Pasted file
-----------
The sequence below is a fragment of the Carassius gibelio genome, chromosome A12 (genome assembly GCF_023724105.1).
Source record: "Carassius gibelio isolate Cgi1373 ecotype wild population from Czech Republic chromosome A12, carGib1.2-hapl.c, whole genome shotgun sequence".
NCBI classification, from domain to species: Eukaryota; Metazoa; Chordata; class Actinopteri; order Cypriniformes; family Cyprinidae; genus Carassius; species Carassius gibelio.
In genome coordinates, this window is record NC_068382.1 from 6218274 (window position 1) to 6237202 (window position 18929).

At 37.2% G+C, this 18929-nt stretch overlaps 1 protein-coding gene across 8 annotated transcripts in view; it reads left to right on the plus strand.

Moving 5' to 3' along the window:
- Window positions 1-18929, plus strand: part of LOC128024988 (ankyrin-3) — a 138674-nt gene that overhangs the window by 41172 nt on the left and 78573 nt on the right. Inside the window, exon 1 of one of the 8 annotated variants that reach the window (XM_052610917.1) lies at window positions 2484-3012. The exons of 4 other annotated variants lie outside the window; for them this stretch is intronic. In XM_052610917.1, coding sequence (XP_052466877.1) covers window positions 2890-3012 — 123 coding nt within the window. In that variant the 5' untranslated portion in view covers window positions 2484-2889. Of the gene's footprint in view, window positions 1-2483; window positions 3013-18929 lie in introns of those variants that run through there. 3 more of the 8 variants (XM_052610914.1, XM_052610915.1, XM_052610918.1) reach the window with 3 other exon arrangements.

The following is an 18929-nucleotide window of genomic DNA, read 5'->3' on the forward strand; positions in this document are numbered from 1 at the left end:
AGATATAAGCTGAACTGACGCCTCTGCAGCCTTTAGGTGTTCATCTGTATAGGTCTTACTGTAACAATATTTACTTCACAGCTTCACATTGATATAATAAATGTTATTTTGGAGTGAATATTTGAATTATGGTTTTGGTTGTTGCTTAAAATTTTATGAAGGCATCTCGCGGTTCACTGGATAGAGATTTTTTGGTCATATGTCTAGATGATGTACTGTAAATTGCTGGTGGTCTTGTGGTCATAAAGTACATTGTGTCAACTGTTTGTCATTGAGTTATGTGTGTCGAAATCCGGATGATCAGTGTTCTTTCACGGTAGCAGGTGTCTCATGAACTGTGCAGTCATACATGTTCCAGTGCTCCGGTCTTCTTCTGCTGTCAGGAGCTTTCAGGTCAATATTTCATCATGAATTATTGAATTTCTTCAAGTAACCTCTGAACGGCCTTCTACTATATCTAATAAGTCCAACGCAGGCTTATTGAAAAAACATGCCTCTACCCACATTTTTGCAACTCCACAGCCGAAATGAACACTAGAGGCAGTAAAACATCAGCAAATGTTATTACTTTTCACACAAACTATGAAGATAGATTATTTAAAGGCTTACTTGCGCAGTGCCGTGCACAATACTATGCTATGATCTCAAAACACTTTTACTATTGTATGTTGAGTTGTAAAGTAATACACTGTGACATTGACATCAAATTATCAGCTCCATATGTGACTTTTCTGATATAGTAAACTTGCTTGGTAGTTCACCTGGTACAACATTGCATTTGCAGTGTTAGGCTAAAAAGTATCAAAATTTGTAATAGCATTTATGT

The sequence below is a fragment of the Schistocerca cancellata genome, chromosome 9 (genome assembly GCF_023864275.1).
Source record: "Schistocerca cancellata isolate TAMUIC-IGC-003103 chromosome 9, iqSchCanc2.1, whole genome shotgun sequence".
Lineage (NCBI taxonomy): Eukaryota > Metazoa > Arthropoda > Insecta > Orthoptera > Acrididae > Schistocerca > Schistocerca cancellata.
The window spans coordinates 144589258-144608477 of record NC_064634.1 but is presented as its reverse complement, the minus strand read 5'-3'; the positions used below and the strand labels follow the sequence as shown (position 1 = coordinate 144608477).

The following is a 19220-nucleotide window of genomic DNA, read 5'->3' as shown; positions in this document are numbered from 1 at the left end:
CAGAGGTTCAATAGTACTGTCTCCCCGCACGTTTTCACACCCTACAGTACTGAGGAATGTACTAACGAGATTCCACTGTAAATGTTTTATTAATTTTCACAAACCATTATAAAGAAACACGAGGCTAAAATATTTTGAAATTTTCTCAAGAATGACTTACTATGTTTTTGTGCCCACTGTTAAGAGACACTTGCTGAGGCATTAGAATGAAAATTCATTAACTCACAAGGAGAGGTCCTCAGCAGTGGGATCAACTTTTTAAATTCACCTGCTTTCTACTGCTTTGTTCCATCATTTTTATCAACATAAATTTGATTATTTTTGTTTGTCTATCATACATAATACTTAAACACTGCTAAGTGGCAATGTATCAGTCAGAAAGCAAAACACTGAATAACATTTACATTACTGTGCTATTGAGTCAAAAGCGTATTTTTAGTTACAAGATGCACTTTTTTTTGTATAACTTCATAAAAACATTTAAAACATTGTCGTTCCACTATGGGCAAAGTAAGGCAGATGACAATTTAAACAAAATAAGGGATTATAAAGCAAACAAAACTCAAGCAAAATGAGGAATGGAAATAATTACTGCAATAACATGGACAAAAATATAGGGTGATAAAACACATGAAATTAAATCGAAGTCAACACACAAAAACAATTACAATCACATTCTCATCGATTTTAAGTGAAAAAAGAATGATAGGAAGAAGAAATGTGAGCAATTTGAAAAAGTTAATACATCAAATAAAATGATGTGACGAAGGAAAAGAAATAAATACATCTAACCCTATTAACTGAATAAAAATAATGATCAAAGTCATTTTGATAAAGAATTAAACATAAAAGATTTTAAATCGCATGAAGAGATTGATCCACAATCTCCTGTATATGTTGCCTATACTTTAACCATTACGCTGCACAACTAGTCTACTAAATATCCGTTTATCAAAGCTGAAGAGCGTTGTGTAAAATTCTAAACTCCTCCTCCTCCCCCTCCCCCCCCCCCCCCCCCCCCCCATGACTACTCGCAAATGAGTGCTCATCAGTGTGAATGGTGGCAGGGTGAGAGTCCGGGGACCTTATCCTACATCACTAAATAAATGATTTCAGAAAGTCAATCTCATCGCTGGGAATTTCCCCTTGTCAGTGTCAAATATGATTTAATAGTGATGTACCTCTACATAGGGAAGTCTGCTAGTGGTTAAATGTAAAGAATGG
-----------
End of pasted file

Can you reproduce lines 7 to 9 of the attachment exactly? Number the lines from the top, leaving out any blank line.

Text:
- Window positions 1-18929, plus strand: part of LOC128024988 (ankyrin-3) — a 138674-nt gene that overhangs the window by 41172 nt on the left and 78573 nt on the right. Inside the window, exon 1 of one of the 8 annotated variants that reach the window (XM_052610917.1) lies at window positions 2484-3012. The exons of 4 other annotated variants lie outside the window; for them this stretch is intronic. In XM_052610917.1, coding sequence (XP_052466877.1) covers window positions 2890-3012 — 123 coding nt within the window. In that variant the 5' untranslated portion in view covers window positions 2484-2889. Of the gene's footprint in view, window positions 1-2483; window positions 3013-18929 lie in introns of those variants that run through there. 3 more of the 8 variants (XM_052610914.1, XM_052610915.1, XM_052610918.1) reach the window with 3 other exon arrangements.

The following is an 18929-nucleotide window of genomic DNA, read 5'->3' on the forward strand; positions in this document are numbered from 1 at the left end:
AGATATAAGCTGAACTGACGCCTCTGCAGCCTTTAGGTGTTCATCTGTATAGGTCTTACTGTAACAATATTTACTTCACAGCTTCACATTGATATAATAAATGTTATTTTGGAGTGAATATTTGAATTATGGTTTTGGTTGTTGCTTAAAATTTTATGAAGGCATCTCGCGGTTCACTGGATAGAGATTTTTTGGTCATATGTCTAGATGATGTACTGTAAATTGCTGGTGGTCTTGTGGTCATAAAGTACATTGTGTCAACTGTTTGTCATTGAGTTATGTGTGTCGAAATCCGGATGATCAGTGTTCTTTCACGGTAGCAGGTGTCTCATGAACTGTGCAGTCATACATGTTCCAGTGCTCCGGTCTTCTTCTGCTGTCAGGAGCTTTCAGGTCAATATTTCATCATGAATTATTGAATTTCTTCAAGTAACCTCTGAACGGCCTTCTACTATATCTAATAAGTCCAACGCAGGCTTATTGAAAAAACATGCCTCTACCCACATTTTTGCAACTCCACAGCCGAAATGAACACTAGAGGCAGTAAAACATCAGCAAATGTTATTACTTTTCACACAAACTATGAAGATAGATTATTTAAAGGCTTACTTGCGCAGTGCCGTGCACAATACTATGCTATGATCTCAAAACACTTTTACTATTGTATGTTGAGTTGTAAAGTAATACACTGTGACATTGACATCAAATTATCAGCTCCATATGTGACTTTTCTGATATAGTAAACTTGCTTGGTAGTTCACCTGGTACAACATTGCATTTGCAGTGTTAGGCTAAAAAGTATCAAAATTTGTAATAGCATTTATGT